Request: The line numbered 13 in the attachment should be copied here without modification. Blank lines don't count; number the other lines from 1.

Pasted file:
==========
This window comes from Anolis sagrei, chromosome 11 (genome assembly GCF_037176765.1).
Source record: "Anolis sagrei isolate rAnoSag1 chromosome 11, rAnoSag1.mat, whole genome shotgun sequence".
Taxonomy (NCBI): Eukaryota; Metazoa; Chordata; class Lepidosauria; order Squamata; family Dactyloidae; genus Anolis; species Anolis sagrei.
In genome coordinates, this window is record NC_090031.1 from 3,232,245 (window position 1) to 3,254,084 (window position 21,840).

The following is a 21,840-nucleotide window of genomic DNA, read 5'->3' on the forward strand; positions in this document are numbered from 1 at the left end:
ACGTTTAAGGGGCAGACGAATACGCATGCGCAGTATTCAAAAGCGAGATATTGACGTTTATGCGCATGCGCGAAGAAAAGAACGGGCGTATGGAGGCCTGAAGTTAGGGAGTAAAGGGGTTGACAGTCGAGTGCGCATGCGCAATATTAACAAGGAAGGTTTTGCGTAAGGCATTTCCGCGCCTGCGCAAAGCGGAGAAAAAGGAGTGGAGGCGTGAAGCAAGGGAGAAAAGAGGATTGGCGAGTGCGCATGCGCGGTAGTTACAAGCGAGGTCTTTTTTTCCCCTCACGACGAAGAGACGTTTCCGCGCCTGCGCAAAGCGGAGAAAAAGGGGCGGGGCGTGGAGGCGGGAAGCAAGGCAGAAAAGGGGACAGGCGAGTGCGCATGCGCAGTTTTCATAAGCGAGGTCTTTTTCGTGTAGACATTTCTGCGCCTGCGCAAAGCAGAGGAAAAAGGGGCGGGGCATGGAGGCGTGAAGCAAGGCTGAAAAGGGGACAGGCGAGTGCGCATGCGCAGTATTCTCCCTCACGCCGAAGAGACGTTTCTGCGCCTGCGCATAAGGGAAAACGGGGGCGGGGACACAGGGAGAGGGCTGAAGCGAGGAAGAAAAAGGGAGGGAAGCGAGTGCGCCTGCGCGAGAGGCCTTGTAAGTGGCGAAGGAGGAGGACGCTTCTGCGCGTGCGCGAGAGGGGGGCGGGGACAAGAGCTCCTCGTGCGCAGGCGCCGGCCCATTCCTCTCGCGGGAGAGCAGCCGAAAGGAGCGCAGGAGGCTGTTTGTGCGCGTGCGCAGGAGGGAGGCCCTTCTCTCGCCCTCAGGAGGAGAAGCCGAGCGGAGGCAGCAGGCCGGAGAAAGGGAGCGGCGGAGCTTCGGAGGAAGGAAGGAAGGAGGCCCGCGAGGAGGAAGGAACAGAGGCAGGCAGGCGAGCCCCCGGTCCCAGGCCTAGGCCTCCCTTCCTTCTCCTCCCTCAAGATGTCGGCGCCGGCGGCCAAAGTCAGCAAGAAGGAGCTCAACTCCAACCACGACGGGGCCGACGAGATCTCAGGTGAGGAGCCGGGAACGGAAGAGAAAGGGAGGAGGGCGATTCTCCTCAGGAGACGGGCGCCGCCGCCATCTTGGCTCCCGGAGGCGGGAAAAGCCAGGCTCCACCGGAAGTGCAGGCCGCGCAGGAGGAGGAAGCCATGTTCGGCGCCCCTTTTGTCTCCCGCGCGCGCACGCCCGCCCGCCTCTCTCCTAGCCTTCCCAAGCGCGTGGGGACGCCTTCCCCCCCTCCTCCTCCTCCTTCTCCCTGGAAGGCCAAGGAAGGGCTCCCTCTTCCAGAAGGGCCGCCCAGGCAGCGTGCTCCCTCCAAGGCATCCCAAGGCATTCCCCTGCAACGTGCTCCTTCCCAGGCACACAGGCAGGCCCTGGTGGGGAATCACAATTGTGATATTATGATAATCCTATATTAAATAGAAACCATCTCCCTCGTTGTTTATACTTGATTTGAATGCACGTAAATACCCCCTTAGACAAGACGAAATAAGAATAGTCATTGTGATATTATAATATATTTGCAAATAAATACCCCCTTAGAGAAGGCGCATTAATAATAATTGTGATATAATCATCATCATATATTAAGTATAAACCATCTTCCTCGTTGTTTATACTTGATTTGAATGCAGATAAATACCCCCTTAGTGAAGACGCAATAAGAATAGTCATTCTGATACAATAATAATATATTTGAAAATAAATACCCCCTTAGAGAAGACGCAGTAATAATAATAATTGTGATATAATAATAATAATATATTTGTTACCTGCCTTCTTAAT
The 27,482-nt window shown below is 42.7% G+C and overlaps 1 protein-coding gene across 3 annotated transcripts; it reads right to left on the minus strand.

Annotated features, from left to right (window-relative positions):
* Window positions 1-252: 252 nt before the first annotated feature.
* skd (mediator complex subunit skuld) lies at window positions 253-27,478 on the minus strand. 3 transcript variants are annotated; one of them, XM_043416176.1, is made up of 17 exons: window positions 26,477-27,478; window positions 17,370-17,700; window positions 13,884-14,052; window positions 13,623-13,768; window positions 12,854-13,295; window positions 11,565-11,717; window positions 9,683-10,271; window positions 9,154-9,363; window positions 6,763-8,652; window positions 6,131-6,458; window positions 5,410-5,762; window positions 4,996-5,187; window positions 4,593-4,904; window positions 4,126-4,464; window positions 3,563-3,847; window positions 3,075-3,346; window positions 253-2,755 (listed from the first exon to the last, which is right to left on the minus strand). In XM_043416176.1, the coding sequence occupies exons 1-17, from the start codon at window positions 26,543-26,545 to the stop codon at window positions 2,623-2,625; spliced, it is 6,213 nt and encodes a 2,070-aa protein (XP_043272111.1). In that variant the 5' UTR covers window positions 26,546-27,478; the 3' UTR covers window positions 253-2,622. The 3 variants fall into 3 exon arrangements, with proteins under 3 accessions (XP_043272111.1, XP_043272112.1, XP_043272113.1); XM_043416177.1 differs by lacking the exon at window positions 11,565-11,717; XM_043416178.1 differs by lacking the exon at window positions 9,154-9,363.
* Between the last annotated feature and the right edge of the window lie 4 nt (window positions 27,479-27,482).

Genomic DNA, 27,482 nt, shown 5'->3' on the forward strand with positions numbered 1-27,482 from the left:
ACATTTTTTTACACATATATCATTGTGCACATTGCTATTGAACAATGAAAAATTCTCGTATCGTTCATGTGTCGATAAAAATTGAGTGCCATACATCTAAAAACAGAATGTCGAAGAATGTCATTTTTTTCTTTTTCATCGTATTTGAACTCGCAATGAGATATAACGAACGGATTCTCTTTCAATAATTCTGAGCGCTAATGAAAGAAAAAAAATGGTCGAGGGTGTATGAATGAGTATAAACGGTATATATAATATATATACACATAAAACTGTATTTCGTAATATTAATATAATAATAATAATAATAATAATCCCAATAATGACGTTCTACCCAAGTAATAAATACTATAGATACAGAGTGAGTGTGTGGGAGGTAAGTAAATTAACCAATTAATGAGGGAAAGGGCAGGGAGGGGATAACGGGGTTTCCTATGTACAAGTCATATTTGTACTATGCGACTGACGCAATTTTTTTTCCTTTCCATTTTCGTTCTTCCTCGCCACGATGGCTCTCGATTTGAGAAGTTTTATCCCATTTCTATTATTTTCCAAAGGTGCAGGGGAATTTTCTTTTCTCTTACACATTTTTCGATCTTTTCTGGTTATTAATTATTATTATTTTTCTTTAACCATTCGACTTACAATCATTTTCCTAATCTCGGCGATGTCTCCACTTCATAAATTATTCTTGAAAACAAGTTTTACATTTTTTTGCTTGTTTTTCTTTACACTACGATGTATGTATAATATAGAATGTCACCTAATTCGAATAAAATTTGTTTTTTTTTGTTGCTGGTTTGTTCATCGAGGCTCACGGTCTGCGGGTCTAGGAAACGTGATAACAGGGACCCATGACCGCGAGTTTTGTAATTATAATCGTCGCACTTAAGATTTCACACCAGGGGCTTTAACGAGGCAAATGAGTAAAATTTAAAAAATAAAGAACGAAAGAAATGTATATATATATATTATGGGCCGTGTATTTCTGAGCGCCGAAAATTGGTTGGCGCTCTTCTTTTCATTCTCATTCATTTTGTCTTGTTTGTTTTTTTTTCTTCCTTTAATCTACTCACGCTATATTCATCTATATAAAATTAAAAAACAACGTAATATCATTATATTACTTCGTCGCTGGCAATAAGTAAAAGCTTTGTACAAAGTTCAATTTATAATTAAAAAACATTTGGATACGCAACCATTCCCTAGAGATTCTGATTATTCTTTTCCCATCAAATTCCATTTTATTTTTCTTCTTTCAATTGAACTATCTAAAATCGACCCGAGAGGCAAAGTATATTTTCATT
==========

ACATTTTTTTACACATATATCATTGTGCACATTGCTATTGAACAATGAAAAATTCTCGTATCGTTCATGTGTCGATAAAAATTGAGTGCCATACATCTAAAAACAGAATGTCGAAGAATGTCATTTTTTTCTTTTTCATCGTATTTGAACTCGCAATGAGATATAACGAACGGATTCTCTTTCAATAATTCTGAGCGCTAATGAAAGAAAAAAAATGGTCGAGGGTGTATGAATGAGTATAAACGGTATATATAATATATATACACATAAAACTGTATTTCGTAATATTAATATAATAATAATAATAATAATAATCCCAATAATGACGTTCTACCCAAGTAATAAATACTATAGATACAGAGTGAGTGTGTGGGAGGTAAGTAAATTAACCAATTAATGAGGGAAAGGGCAGGGAGGGGATAACGGGGTTTCCTATGTACAAGTCATATTTGTACTATGCGACTGACGCAATTTTTTTTCCTTTCCATTTTCGTTCTTCCTCGCCACGATGGCTCTCGATTTGAGAAGTTTTATCCCATTTCTATTATTTTCCAAAGGTGCAGGGGAATTTTCTTTTCTCTTACACATTTTTCGATCTTTTCTGGTTATTAATTATTATTATTTTTCTTTAACCATTCGACTTACAATCATTTTCCTAATCTCGGCGATGTCTCCACTTCATAAATTATTCTTGAAAACAAGTTTTACATTTTTTTGCTTGTTTTTCTTTACACTACGATGTATGTATAATATAGAATGTCACCTAATTCGAATAAAATTTGTTTTTTTTTGTTGCTGGTTTGTTCATCGAGGCTCACGGTCTGCGGGTCTAGGAAACGTGATAACAGGGACCCATGACCGCGAGTTTTGTAATTATAATCGTCGCACTTAAGATTTCACACCAGGGGCTTTAACGAGGCAAATGAGTAAAATTTAAAAAATAAAGAACGAAAGAAATGTATATATATATATTATGGGCCGTGTATTTCTGAGCGCCGAAAATTGGTTGGCGCTCTTCTTTTCATTCTCATTCATTTTGTCTTGTTTGTTTTTTTTTCTTCCTTTAATCTACTCACGCTATATTCATCTATATAAAATTAAAAAACAACGTAATATCATTATATTACTTCGTCGCTGGCAATAAGTAAAAGCTTTGTACAAAGTTCAATTTATAATTAAAAAACATTTGGATACGCAACCATTCCCTAGAGATTCTGATTATTCTTTTCCCATCAAATTCCATTTTATTTTTCTTCTTTCAATTGAACTATCTAAAATCGACCCGAGAGGCAAAGTATATTTTCATT